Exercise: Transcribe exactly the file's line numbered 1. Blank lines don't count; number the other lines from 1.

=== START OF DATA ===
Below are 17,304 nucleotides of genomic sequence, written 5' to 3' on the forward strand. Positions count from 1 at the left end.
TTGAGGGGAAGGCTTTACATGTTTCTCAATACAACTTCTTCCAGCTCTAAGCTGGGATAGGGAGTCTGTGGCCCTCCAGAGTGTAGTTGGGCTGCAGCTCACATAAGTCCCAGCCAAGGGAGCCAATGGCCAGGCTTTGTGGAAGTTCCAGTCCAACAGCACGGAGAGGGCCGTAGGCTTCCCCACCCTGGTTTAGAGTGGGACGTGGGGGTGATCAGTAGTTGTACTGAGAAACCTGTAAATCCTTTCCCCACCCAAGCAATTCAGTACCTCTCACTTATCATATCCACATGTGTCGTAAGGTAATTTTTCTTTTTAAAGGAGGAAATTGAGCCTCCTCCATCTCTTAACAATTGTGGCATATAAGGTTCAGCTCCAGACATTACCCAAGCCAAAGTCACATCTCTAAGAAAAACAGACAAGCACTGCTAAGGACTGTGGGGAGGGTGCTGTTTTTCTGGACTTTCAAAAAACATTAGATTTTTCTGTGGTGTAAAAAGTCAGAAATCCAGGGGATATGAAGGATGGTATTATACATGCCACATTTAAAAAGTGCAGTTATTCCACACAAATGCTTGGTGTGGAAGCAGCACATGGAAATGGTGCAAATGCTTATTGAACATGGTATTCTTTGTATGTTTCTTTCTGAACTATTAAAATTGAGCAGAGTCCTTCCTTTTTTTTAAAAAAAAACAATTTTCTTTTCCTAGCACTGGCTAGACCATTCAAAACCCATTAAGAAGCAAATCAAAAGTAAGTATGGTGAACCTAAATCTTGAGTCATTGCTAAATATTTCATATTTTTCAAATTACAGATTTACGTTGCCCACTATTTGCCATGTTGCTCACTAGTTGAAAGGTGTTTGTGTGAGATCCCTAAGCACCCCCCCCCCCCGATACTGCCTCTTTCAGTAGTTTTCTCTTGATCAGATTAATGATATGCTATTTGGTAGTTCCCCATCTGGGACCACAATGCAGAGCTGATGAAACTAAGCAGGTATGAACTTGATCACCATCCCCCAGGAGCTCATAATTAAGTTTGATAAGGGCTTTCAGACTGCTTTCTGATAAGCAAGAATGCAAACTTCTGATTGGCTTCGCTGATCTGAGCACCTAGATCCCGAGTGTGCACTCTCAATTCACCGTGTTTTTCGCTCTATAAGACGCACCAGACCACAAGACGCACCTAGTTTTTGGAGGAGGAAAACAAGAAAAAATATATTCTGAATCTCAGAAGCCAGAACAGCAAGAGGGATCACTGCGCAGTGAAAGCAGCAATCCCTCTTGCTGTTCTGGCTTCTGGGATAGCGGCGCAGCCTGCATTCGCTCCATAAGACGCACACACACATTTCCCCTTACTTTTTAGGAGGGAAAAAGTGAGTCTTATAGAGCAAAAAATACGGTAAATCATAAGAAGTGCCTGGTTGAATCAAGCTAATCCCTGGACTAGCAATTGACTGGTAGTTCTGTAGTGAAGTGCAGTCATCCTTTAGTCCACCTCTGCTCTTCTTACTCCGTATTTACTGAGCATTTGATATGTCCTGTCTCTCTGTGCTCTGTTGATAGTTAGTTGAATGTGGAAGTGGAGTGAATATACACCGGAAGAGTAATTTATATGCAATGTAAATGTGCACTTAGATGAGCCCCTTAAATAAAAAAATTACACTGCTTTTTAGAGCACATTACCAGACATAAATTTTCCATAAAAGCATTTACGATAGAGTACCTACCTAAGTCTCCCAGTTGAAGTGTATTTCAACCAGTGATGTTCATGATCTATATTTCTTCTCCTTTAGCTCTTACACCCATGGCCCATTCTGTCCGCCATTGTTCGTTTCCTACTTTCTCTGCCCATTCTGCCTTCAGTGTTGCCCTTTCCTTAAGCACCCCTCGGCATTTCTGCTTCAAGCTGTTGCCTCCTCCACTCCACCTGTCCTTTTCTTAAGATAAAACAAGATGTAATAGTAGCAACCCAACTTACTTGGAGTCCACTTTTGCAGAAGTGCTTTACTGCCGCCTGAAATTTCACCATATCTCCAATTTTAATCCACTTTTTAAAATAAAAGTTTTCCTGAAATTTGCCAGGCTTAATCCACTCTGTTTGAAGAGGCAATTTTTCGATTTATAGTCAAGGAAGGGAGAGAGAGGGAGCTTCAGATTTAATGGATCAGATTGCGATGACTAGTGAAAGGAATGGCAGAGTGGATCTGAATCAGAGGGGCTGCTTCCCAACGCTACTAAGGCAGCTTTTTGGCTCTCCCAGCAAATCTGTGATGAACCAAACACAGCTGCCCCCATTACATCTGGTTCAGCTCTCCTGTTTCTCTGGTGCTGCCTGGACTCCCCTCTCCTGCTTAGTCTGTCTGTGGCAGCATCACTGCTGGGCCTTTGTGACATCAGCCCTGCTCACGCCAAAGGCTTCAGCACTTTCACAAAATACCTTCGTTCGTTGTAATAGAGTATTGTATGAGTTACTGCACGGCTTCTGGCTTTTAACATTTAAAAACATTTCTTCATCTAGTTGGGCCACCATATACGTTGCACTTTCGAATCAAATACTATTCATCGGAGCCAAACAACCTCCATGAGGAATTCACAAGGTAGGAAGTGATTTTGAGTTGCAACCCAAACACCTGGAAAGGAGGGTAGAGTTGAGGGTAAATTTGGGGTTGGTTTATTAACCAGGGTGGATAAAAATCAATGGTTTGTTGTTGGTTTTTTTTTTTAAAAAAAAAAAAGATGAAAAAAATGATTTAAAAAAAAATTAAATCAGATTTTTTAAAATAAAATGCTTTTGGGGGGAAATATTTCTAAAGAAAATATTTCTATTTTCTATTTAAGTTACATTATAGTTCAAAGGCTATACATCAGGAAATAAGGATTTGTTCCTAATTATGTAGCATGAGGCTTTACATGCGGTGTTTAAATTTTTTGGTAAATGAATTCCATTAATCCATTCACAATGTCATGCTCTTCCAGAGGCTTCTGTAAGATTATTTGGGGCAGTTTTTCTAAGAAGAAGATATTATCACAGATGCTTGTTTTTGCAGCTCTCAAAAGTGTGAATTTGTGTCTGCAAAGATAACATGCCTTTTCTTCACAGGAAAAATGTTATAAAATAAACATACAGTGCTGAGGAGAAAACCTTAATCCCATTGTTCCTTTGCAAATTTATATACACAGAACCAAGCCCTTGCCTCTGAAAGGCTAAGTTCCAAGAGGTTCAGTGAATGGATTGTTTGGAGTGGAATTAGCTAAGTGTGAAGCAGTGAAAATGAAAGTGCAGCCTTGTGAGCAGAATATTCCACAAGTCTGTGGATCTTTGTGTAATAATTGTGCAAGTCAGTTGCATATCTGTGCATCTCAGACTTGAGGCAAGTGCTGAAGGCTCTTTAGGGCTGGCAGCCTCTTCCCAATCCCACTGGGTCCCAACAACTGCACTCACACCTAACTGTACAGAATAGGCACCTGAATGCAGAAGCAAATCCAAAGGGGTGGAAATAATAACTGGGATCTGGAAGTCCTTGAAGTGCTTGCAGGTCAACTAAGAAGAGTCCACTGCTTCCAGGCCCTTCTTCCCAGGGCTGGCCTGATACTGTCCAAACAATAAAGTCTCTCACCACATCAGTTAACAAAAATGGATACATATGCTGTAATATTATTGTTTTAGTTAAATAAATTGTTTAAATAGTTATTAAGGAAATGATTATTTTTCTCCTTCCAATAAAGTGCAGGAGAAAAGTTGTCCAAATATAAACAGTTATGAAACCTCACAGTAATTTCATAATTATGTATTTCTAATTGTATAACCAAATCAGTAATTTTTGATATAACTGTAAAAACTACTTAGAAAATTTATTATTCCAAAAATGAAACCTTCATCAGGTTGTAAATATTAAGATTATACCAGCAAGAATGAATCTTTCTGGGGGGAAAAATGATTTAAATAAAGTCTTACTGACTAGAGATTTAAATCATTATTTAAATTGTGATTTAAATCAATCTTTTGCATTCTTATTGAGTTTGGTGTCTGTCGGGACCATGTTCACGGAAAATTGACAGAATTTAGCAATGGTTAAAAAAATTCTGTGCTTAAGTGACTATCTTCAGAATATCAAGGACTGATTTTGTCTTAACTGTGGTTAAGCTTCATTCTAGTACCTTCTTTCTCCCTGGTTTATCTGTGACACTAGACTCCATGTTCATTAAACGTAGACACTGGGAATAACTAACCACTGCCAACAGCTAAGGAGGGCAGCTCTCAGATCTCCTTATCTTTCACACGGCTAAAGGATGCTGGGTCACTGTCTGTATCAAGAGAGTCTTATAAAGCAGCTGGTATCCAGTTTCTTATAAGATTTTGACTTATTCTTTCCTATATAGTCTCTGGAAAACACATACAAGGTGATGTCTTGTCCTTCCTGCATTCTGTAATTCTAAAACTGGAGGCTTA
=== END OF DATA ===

Below are 17,304 nucleotides of genomic sequence, written 5' to 3' on the forward strand. Positions count from 1 at the left end.